Why your dog barks because they’re scared

Dogs Trust says: “When your dog is frightened about something and feels under threat, whether the threat is real or not, they might bark at whatever is scaring them to make it go away. If barking works to get rid of the scary thing, your dog will learn to bark again next time they want to feel safe. For example, some dogs may be frightened by the postie coming up the path and pushing letters through the door. If they started barking as the post-person arrived, they might connect their barking with them turning and walking away. Your dog has no way of understanding that they were going to go leave anyway, so barking seems to do the trick.”

Why your dog barks because they’re bored

Dogs are intelligent, active and social animals so they need lots of exercise, things to do and company to keep them happy and healthy. If your dog is bored, they might spend more time barking.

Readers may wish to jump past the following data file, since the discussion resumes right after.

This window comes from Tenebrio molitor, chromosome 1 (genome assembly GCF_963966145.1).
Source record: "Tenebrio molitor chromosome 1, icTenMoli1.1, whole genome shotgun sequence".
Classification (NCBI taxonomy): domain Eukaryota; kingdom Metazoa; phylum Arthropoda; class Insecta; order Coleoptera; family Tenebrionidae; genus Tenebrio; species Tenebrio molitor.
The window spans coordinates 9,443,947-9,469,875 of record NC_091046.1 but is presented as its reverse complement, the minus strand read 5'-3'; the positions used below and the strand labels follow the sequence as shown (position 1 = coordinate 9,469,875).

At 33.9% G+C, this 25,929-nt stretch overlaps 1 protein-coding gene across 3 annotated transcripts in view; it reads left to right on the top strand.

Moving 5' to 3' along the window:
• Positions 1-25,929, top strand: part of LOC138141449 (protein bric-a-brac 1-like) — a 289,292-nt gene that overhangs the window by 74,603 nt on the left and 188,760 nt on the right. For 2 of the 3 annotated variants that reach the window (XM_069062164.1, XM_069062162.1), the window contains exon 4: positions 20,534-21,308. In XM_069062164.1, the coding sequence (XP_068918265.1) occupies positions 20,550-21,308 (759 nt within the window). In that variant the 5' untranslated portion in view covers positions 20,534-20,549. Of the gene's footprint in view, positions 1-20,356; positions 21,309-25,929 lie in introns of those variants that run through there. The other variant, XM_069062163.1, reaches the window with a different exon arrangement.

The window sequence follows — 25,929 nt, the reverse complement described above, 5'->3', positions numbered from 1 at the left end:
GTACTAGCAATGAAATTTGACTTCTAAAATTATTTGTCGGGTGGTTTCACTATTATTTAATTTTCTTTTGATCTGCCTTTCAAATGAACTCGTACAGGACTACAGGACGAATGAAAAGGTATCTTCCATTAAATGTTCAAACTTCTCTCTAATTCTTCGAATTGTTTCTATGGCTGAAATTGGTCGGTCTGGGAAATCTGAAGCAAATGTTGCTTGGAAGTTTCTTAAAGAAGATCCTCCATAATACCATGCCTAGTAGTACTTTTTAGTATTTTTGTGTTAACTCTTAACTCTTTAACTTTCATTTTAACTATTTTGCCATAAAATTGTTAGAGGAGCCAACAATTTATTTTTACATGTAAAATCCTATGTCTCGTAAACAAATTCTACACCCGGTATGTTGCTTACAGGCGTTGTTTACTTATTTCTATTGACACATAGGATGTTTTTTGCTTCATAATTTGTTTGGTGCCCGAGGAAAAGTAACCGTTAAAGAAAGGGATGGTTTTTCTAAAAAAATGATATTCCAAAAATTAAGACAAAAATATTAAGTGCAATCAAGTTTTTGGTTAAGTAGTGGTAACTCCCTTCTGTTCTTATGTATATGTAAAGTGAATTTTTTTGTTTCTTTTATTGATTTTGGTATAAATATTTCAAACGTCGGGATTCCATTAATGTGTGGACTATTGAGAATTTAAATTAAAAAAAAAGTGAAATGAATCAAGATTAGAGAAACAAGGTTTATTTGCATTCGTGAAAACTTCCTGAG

The RSPCA advise that it’s important to make sure your dog has enough to do every day to stop them from getting bored: “Establish a good routine – your dog may be barking to communicate that they want to play, want food or need attention. Make sure that you have a daily routine in place for your dog which includes mealtimes as well as play and exercise, at around the same time each day. A good routine can help your dog to know what and when activities are going to happen and may help to stop them from barking for activities at other times.”

How to help your dog to stop barking too much

Veterinary charity PDSA advises: “As with any behaviour problem, your first port of call should always be your vet, especially if your dog has only just starting barking out of the blue or their barking is getting worse over time. They’ll be able to tell you if there’s anything wrong medically and discuss some of the reasons your dog might be barking. It’s important to seek advice early, as the longer a dog is left without help, the worse the problem will become and the harder it will be to get help for them.”